Photo Credit:
Prof. Lilac Amirav, Technion-Israel Institue of Technology

Researchers Philip Kalisman, Yifat Nakibli, and Lilac Amirav of the Technion-Israel Institute of Technology in Haifa, Israel, have recently published a paper based on their research on reaching perfect efficiency in splitting water using sunlight as the only source of power. The main application of splitting water into its components of oxygen and hydrogen is that the hydrogen can then be used to deliver energy to fuel cells for powering vehicles and electronic devices.

Their paper, Perfect Photon-to-Hydrogen Conversion Efficiency, appeared in a recent issue of Nano Letters. They introduced their findings, writing, “We report a record 100% photon-to-hydrogen production efficiency, under visible light illumination, for the photocatalytic water-splitting reduction half-reaction. … The implications of such record efficiency for the prospects of realizing practical over all water splitting and solar-to-fuel energy conversion are discussed.”

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“I strongly believe that the search for clean and renewable energy sources is crucial,” Amirav told Phys.org, adding, “With the looming energy crisis on one hand, and environmental aspects, mainly global warming, on the other, I think this is our duty to try to amend the problem for the next generation.”

The results, according to Phys.org, blow out of the water (so to speak) the previous record of 60% efficiency for hydrogen production with visible light (meaning the two-step process of splitting water), and consequently future research should focus on the other step (oxidation) in order to achieve practical overall water splitting.

Under visible light illumination, the nanoscale photocatalysts perform the water-splitting reduction half-reaction with 100% efficiency. Credit: Lilac Amirav, Technion-Israel Institue of Technology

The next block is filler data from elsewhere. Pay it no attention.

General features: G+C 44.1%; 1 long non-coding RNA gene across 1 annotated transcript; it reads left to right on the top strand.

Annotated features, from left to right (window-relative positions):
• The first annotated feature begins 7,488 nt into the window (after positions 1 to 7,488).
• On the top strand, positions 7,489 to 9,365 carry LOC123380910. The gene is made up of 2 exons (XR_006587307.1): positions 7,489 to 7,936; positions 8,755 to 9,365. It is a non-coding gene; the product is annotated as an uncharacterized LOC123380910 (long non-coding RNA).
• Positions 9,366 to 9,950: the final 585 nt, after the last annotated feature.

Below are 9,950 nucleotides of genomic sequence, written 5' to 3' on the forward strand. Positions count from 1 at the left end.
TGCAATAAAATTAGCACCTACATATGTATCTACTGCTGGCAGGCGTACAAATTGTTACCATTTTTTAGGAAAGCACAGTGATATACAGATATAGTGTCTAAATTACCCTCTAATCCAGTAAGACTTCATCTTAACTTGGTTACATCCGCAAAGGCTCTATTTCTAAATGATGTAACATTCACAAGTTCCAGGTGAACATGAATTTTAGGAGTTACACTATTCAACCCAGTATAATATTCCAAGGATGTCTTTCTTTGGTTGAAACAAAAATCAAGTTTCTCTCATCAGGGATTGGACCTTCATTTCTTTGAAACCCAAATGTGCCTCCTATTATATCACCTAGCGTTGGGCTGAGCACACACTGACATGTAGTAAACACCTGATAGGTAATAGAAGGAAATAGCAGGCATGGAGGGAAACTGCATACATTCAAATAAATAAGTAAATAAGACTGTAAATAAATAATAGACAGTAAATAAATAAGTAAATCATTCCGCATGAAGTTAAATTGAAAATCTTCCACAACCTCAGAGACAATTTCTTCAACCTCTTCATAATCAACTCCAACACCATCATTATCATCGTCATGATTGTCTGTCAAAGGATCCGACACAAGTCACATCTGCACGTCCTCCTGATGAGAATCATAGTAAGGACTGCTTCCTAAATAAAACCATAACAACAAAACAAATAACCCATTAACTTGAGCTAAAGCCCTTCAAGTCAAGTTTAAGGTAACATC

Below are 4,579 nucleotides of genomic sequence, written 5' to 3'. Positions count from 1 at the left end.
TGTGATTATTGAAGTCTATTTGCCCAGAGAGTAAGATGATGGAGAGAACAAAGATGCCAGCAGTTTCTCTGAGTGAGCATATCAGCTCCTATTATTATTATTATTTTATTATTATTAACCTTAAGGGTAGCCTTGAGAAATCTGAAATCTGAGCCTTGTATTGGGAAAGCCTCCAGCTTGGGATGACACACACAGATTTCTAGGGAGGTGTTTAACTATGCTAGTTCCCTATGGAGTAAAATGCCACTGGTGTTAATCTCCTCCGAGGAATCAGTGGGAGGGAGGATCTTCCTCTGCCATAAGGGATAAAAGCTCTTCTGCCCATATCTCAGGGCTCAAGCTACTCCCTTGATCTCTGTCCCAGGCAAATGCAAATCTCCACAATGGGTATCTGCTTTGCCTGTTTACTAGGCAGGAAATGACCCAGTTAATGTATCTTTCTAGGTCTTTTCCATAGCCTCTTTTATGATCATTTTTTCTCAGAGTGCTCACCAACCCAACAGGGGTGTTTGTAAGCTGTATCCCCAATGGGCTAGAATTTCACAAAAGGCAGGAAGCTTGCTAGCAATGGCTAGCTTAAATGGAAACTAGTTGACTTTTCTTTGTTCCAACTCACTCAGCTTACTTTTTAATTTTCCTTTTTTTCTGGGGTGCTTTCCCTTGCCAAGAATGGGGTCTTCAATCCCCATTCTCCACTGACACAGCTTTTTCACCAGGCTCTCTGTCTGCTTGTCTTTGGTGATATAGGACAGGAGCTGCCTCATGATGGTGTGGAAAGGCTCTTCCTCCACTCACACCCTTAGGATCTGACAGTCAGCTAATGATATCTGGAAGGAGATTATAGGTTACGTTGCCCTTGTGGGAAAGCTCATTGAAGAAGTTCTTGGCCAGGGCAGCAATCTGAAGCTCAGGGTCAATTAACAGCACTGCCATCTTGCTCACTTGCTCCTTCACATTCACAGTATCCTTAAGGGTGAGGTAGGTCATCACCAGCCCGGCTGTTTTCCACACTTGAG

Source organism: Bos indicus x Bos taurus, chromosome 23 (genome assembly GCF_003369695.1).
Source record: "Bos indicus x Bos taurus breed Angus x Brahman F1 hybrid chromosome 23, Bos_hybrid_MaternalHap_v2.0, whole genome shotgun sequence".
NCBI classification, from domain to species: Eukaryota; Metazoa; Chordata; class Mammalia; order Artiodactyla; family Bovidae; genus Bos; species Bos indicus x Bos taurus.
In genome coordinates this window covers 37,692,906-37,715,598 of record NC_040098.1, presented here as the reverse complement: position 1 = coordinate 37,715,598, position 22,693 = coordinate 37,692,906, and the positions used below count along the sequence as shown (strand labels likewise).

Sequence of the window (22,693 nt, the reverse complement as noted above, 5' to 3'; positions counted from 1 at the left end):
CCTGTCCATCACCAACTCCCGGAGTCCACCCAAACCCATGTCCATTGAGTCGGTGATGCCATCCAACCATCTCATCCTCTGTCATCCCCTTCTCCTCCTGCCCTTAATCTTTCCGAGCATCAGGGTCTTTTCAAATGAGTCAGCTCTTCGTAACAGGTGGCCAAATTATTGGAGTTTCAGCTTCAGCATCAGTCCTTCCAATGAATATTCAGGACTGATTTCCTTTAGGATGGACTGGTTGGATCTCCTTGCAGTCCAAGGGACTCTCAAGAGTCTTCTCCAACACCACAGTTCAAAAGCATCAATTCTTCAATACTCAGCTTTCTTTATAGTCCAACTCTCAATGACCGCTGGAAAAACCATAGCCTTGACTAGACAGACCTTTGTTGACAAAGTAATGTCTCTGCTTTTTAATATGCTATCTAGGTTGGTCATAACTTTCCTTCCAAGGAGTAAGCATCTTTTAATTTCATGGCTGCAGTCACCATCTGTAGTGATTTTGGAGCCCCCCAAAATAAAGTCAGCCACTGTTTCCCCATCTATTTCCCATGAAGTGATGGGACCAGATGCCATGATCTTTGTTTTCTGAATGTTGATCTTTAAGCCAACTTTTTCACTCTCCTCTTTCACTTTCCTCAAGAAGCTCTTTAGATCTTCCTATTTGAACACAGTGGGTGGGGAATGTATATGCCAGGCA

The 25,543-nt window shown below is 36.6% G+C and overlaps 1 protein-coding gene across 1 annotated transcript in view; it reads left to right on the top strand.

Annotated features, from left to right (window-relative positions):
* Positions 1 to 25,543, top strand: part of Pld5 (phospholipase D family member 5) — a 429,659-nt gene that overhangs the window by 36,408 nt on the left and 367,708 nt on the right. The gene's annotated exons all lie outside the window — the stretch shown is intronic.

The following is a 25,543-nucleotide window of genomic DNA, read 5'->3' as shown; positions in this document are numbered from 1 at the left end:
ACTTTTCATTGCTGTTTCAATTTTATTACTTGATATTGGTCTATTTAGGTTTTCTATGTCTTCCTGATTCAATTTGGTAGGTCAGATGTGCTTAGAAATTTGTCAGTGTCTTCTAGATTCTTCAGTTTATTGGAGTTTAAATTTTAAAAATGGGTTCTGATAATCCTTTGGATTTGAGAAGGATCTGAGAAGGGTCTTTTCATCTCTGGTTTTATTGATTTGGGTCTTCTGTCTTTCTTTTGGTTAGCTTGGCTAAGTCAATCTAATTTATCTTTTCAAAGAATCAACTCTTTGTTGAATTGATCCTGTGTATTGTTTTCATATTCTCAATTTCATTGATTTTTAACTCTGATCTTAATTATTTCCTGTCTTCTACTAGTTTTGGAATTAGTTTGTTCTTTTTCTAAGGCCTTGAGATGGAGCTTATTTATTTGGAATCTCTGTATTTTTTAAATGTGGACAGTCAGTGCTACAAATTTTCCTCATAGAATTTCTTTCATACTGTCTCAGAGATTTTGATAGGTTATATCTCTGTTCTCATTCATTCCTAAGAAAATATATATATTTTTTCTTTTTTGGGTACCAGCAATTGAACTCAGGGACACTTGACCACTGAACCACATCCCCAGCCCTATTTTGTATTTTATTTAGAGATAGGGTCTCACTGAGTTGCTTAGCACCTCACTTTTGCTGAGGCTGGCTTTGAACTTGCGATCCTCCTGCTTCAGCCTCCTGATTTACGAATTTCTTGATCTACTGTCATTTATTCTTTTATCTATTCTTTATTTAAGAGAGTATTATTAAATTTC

To get a water molecule to split up, the full reaction takes two H2O molecules, and proceeds with two separate half-reactions. In the oxidation half-reaction, four hydrogen atoms are produced and an O2 molecule (which is discarded). Then, in the reduction half-reaction, the four hydrogen atoms are paired up into two H2 molecules by adding electrons, which produces the useful form of hydrogen: the H2 gas. Hydrogen gas is highly flammable and will burn in air at a very wide range of concentrations between 4% and 75% by volume.

The Technion researchers showed in their new study that it is possible to get the reduction half-reaction with perfect efficiency, using specially designed nanorods that are placed in a water-based solution under visible light. The light provides the energy required to stimulate the reaction, with the nanorods acting as photocatalysts by absorbing the photons and releasing the electrons for the reaction.

The 100% efficiency in the photon-to-hydrogen conversion means that all the photons that reach the photocatalyst have generated an electron, and then every two electrons have produce one H2 molecule. This 100% outcome means the half-reaction produces some 100 H2 molecules per second (or one every 10 milliseconds) on each nanorod, with a typical sample containing some 600 trillion nanorods.

“Our work shows that it is possible to obtain a perfect 100% photon-to-hydrogen production efficiency, under visible light illumination, for the photocatalytic water splitting reduction half-reaction,” Amirav told Phys.org. “These results shatter the previous benchmarks for all systems, and leave little to no room for improvement for this particular half-reaction. With a stable system and a turnover frequency of 360,000 moles of hydrogen per hour per mole of catalyst, the potential here is real.”

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